Hooray! We have a budget. There are new, temporary taxes in place to replace some of the gap created by the 2011 income tax revenue reductions. As I mentioned earlier, this is an excellent natural experiment to determine whether this does indeed have the salutary effect on the general revenue stream which was envisioned by the “Gang of 11” earlier this spring.
It is also a better distribution of taxation relative to what would have occurred under Governor LePage’s preferred budget: the elimination of municipal revenue sharing, which would have disproportionately harmed Maine’s more populated places in eastern Maine and away from the coast. Here’s what the county-level distribution of municipal revenue sharing looks like:
According to the original projection for municipal revenue sharing in FY 2014, counties in the lightest color (Piscataquis, Lincoln, Franklin, Washington, Hancock, Waldo, Sagadahoc and Knox) were to receive $1.8-$3.7 million in municipal revenue sharing. The second-lightest color (Somerset and Oxford) represented $5-6 million, then Aroostook with $8.8 million, Kennebec with $12.3 million, Androscoggin with $14.3 million, York with $17.6, Penobscot with $18.6, and Cumberland with $29.8 million.
OK. So that’s the county-level distribution of municipal revenue sharing, a state strategy intended to help lower property taxes where Maine’s towns are attempting to provide their residents with desired municipal services.
In other words, municipal revenue sharing operates as a tax offset. When it is not applied, municipal budgets are missing revenue relative to the services they provide. This must either be made up for by additional local taxes — property taxes, since Maine towns aren’t allowed to levy local sales taxes — or local fees on services (higher dump fees, higher car registration fees, higher local rec fees) or by getting rid of services (e.g., no local police.)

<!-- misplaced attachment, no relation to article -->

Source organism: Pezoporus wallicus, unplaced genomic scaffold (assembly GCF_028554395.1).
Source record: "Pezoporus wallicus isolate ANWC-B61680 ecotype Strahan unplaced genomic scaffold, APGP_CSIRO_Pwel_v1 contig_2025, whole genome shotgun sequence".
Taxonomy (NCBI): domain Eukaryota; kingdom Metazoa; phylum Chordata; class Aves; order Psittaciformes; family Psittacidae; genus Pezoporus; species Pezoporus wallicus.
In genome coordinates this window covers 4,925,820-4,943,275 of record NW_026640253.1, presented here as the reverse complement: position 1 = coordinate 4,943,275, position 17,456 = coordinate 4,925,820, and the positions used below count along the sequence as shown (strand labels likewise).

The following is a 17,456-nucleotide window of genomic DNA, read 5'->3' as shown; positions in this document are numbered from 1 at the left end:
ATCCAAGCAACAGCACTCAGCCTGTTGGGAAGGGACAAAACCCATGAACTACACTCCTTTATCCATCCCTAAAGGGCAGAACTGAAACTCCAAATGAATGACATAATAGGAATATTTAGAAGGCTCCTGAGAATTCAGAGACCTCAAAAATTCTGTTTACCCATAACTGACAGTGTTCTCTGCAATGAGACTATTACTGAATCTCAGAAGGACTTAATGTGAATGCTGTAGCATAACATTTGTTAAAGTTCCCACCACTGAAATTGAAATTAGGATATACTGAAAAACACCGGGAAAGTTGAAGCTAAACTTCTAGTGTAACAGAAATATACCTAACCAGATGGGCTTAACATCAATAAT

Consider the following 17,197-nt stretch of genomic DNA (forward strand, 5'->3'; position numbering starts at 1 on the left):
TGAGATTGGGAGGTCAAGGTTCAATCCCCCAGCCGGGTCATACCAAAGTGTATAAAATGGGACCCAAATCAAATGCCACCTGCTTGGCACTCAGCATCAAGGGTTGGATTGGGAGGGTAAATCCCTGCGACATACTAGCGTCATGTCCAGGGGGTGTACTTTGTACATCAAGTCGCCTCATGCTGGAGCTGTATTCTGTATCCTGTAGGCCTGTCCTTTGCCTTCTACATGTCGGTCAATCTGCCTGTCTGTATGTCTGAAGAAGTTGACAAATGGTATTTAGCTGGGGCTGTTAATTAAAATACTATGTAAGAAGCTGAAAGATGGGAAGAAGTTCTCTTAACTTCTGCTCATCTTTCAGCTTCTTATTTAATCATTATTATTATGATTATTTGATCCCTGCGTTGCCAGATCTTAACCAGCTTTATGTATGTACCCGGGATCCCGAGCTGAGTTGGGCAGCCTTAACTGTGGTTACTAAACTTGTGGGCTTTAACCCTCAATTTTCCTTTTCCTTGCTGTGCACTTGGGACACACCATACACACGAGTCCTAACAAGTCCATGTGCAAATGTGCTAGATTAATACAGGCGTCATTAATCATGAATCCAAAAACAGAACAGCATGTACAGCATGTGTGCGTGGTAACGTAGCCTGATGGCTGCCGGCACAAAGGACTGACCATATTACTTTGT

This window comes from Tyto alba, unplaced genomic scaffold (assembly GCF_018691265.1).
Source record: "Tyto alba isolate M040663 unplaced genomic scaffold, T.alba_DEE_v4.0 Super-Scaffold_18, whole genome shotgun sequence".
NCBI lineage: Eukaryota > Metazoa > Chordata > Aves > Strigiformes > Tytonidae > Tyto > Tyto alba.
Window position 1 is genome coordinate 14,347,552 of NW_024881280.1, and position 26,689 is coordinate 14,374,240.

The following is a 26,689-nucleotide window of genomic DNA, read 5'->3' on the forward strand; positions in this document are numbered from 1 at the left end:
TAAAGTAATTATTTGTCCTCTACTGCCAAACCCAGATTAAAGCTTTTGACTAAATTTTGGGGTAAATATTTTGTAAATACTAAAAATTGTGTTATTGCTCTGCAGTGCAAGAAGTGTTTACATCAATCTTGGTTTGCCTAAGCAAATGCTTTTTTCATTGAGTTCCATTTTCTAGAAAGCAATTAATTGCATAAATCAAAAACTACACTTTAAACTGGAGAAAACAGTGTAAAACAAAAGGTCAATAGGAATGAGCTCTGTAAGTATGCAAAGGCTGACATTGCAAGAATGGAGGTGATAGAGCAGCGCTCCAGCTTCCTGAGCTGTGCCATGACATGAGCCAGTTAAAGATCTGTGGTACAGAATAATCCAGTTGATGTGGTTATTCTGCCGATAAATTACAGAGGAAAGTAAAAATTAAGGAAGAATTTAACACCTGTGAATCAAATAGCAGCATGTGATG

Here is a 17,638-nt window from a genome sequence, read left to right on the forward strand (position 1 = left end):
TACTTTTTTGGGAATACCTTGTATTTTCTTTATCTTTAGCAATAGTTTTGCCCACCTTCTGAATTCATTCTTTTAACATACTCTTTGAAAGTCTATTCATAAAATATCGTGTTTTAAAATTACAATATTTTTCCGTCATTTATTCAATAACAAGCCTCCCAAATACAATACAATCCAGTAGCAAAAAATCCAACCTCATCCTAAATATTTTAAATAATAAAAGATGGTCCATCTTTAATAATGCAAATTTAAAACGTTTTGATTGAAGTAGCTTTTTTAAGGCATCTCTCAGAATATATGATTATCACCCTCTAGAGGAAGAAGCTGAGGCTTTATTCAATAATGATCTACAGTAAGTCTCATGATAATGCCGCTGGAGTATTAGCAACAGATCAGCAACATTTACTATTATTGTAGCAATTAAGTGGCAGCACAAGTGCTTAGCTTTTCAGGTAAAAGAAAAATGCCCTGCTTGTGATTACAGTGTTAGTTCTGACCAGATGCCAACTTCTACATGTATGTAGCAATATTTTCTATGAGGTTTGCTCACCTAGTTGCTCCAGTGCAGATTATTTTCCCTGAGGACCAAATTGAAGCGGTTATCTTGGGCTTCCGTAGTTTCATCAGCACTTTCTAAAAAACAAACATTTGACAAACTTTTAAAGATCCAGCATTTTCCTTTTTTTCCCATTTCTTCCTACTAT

Where the governor wished to take those away from towns, that would either represent a new local tax or a change (a cut or a consolidation) in local services. Just so we’re clear, that was one option for what people could have paid.
What are people going to end up paying instead? Well, they will be paying more local tax to make up for the $75 million cut to municipal revenue sharing that made it into the current budget. However, there will also be a new distribution of taxation through the temporary general sales and restaurant and lodging tax increases.
The Maine Department of Administrative and Financial Services was kind enough to share a municipal-level accounting of Maine sales revenue, which is what I used to calculate these additional tax collections. These amounts represent .5% of 2012’s general taxable sales and 1% of 2012’s restaurant and lodging sales, aggregated by county. What I calculated as a statewide annual increased revenue by this method ($85 million) is reasonably close to the official projection (half of the $178.4 million biennal amount,) so I feel comfortable asserting that this regional distribution for tax collection is pretty realistic.
Here’s what they will look like at the county level:
Cumberland County will be raising the most additional new tax revenue next year, adding $24.2 million to the state coffers. York County will add only half of that, with $12.7 million, then Penobscot with $11 million and Kennebec with $7.9 million. Piscataquis County is expected to raise only about half a million dollars.